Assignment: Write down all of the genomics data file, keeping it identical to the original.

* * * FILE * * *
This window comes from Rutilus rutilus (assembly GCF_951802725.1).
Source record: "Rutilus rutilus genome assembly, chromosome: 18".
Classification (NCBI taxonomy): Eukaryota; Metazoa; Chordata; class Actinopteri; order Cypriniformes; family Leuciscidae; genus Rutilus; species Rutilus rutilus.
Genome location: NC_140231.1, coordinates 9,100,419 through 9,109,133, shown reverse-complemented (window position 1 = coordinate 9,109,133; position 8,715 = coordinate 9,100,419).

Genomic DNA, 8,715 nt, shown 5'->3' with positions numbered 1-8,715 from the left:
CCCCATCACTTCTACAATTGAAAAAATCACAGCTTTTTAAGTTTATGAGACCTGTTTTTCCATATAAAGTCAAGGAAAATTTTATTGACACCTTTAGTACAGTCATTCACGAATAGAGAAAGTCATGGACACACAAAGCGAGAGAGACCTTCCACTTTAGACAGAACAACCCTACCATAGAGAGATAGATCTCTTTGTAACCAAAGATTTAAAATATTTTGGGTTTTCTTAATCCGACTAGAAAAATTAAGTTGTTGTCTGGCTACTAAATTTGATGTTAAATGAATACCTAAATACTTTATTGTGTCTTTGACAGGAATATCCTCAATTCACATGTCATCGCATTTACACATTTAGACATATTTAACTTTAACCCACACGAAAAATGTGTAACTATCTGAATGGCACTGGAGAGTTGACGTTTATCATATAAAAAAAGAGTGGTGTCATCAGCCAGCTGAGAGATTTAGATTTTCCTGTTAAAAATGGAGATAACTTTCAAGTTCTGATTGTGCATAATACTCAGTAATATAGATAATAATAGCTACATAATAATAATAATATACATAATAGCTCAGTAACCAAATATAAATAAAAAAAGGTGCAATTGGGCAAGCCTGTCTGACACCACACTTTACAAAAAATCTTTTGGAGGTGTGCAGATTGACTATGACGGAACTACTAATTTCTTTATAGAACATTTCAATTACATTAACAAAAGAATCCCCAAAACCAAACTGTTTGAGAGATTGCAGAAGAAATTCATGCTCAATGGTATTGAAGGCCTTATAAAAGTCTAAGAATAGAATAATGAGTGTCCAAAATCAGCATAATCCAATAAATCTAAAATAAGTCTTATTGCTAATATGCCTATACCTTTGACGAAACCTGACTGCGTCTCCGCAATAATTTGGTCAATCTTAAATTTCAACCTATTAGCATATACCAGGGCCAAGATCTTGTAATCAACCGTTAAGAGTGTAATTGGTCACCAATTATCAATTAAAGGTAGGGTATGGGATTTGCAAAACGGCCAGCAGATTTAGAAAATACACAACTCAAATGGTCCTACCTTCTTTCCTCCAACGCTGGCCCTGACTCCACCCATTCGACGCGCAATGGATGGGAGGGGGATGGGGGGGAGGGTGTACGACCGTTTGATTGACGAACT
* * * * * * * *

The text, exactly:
This window comes from Rutilus rutilus (assembly GCF_951802725.1).
Source record: "Rutilus rutilus genome assembly, chromosome: 18".
Classification (NCBI taxonomy): Eukaryota; Metazoa; Chordata; class Actinopteri; order Cypriniformes; family Leuciscidae; genus Rutilus; species Rutilus rutilus.
Genome location: NC_140231.1, coordinates 9,100,419 through 9,109,133, shown reverse-complemented (window position 1 = coordinate 9,109,133; position 8,715 = coordinate 9,100,419).

Genomic DNA, 8,715 nt, shown 5'->3' with positions numbered 1-8,715 from the left:
CCCCATCACTTCTACAATTGAAAAAATCACAGCTTTTTAAGTTTATGAGACCTGTTTTTCCATATAAAGTCAAGGAAAATTTTATTGACACCTTTAGTACAGTCATTCACGAATAGAGAAAGTCATGGACACACAAAGCGAGAGAGACCTTCCACTTTAGACAGAACAACCCTACCATAGAGAGATAGATCTCTTTGTAACCAAAGATTTAAAATATTTTGGGTTTTCTTAATCCGACTAGAAAAATTAAGTTGTTGTCTGGCTACTAAATTTGATGTTAAATGAATACCTAAATACTTTATTGTGTCTTTGACAGGAATATCCTCAATTCACATGTCATCGCATTTACACATTTAGACATATTTAACTTTAACCCACACGAAAAATGTGTAACTATCTGAATGGCACTGGAGAGTTGACGTTTATCATATAAAAAAAGAGTGGTGTCATCAGCCAGCTGAGAGATTTAGATTTTCCTGTTAAAAATGGAGATAACTTTCAAGTTCTGATTGTGCATAATACTCAGTAATATAGATAATAATAGCTACATAATAATAATAATATACATAATAGCTCAGTAACCAAATATAAATAAAAAAAGGTGCAATTGGGCAAGCCTGTCTGACACCACACTTTACAAAAAATCTTTTGGAGGTGTGCAGATTGACTATGACGGAACTACTAATTTCTTTATAGAACATTTCAATTACATTAACAAAAGAATCCCCAAAACCAAACTGTTTGAGAGATTGCAGAAGAAATTCATGCTCAATGGTATTGAAGGCCTTATAAAAGTCTAAGAATAGAATAATGAGTGTCCAAAATCAGCATAATCCAATAAATCTAAAATAAGTCTTATTGCTAATATGCCTATACCTTTGACGAAACCTGACTGCGTCTCCGCAATAATTTGGTCAATCTTAAATTTCAACCTATTAGCATATACCAGGGCCAAGATCTTGTAATCAACCGTTAAGAGTGTAATTGGTCACCAATTATCAATTAAAGGTAGGGTATGGGATTTGCAAAACGGCCAGCAGATTTAGAAAATACACAACTCAAATGGTCCTACCTTCTTTCCTCCAACGCTGGCCCTGACTCCACCCATTCGACGCGCAATGGATGGGAGGGGGATGGGGGGGAGGGTGTACGACCGTTTGATTGACGAACT